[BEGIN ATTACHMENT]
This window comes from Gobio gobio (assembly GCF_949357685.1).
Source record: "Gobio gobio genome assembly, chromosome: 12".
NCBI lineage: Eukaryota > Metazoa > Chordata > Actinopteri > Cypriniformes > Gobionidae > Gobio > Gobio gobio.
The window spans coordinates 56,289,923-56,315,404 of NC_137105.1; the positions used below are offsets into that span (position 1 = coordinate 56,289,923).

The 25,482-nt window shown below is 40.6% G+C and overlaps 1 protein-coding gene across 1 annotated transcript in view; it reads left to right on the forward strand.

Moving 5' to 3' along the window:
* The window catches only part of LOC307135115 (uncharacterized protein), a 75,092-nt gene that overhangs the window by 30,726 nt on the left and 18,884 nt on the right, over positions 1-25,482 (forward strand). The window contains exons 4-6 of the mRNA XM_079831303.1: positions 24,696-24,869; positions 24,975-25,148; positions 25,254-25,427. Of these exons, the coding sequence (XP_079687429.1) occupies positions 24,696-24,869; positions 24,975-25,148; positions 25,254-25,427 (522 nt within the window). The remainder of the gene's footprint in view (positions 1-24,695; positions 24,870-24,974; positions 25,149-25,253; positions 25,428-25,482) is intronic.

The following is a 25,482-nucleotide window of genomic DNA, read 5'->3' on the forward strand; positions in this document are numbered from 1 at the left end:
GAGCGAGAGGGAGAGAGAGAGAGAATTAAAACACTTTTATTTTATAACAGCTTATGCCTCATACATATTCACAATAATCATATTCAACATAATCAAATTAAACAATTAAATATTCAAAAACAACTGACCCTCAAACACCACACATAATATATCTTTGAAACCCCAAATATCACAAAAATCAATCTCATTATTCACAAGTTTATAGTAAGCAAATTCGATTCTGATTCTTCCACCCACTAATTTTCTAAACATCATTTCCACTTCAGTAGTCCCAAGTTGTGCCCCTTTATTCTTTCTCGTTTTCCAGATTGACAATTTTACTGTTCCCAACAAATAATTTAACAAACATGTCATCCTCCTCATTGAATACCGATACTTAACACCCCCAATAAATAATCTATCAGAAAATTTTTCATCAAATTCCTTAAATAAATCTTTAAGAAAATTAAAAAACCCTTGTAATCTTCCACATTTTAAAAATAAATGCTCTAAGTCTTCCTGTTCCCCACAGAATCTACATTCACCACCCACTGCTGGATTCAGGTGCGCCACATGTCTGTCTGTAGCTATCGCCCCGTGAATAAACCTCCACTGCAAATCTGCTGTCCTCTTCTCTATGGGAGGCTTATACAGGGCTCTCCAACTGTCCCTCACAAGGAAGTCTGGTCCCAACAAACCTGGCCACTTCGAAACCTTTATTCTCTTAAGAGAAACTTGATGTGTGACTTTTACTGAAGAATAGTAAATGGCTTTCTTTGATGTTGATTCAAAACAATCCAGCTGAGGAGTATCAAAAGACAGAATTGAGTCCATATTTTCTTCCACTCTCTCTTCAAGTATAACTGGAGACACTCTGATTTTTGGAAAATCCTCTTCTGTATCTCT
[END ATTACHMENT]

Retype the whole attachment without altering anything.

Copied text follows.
This window comes from Gobio gobio (assembly GCF_949357685.1).
Source record: "Gobio gobio genome assembly, chromosome: 12".
NCBI lineage: Eukaryota > Metazoa > Chordata > Actinopteri > Cypriniformes > Gobionidae > Gobio > Gobio gobio.
The window spans coordinates 56,289,923-56,315,404 of NC_137105.1; the positions used below are offsets into that span (position 1 = coordinate 56,289,923).

The 25,482-nt window shown below is 40.6% G+C and overlaps 1 protein-coding gene across 1 annotated transcript in view; it reads left to right on the forward strand.

Moving 5' to 3' along the window:
* The window catches only part of LOC307135115 (uncharacterized protein), a 75,092-nt gene that overhangs the window by 30,726 nt on the left and 18,884 nt on the right, over positions 1-25,482 (forward strand). The window contains exons 4-6 of the mRNA XM_079831303.1: positions 24,696-24,869; positions 24,975-25,148; positions 25,254-25,427. Of these exons, the coding sequence (XP_079687429.1) occupies positions 24,696-24,869; positions 24,975-25,148; positions 25,254-25,427 (522 nt within the window). The remainder of the gene's footprint in view (positions 1-24,695; positions 24,870-24,974; positions 25,149-25,253; positions 25,428-25,482) is intronic.

The following is a 25,482-nucleotide window of genomic DNA, read 5'->3' on the forward strand; positions in this document are numbered from 1 at the left end:
GAGCGAGAGGGAGAGAGAGAGAGAATTAAAACACTTTTATTTTATAACAGCTTATGCCTCATACATATTCACAATAATCATATTCAACATAATCAAATTAAACAATTAAATATTCAAAAACAACTGACCCTCAAACACCACACATAATATATCTTTGAAACCCCAAATATCACAAAAATCAATCTCATTATTCACAAGTTTATAGTAAGCAAATTCGATTCTGATTCTTCCACCCACTAATTTTCTAAACATCATTTCCACTTCAGTAGTCCCAAGTTGTGCCCCTTTATTCTTTCTCGTTTTCCAGATTGACAATTTTACTGTTCCCAACAAATAATTTAACAAACATGTCATCCTCCTCATTGAATACCGATACTTAACACCCCCAATAAATAATCTATCAGAAAATTTTTCATCAAATTCCTTAAATAAATCTTTAAGAAAATTAAAAAACCCTTGTAATCTTCCACATTTTAAAAATAAATGCTCTAAGTCTTCCTGTTCCCCACAGAATCTACATTCACCACCCACTGCTGGATTCAGGTGCGCCACATGTCTGTCTGTAGCTATCGCCCCGTGAATAAACCTCCACTGCAAATCTGCTGTCCTCTTCTCTATGGGAGGCTTATACAGGGCTCTCCAACTGTCCCTCACAAGGAAGTCTGGTCCCAACAAACCTGGCCACTTCGAAACCTTTATTCTCTTAAGAGAAACTTGATGTGTGACTTTTACTGAAGAATAGTAAATGGCTTTCTTTGATGTTGATTCAAAACAATCCAGCTGAGGAGTATCAAAAGACAGAATTGAGTCCATATTTTCTTCCACTCTCTCTTCAAGTATAACTGGAGACACTCTGATTTTTGGAAAATCCTCTTCTGTATCTCT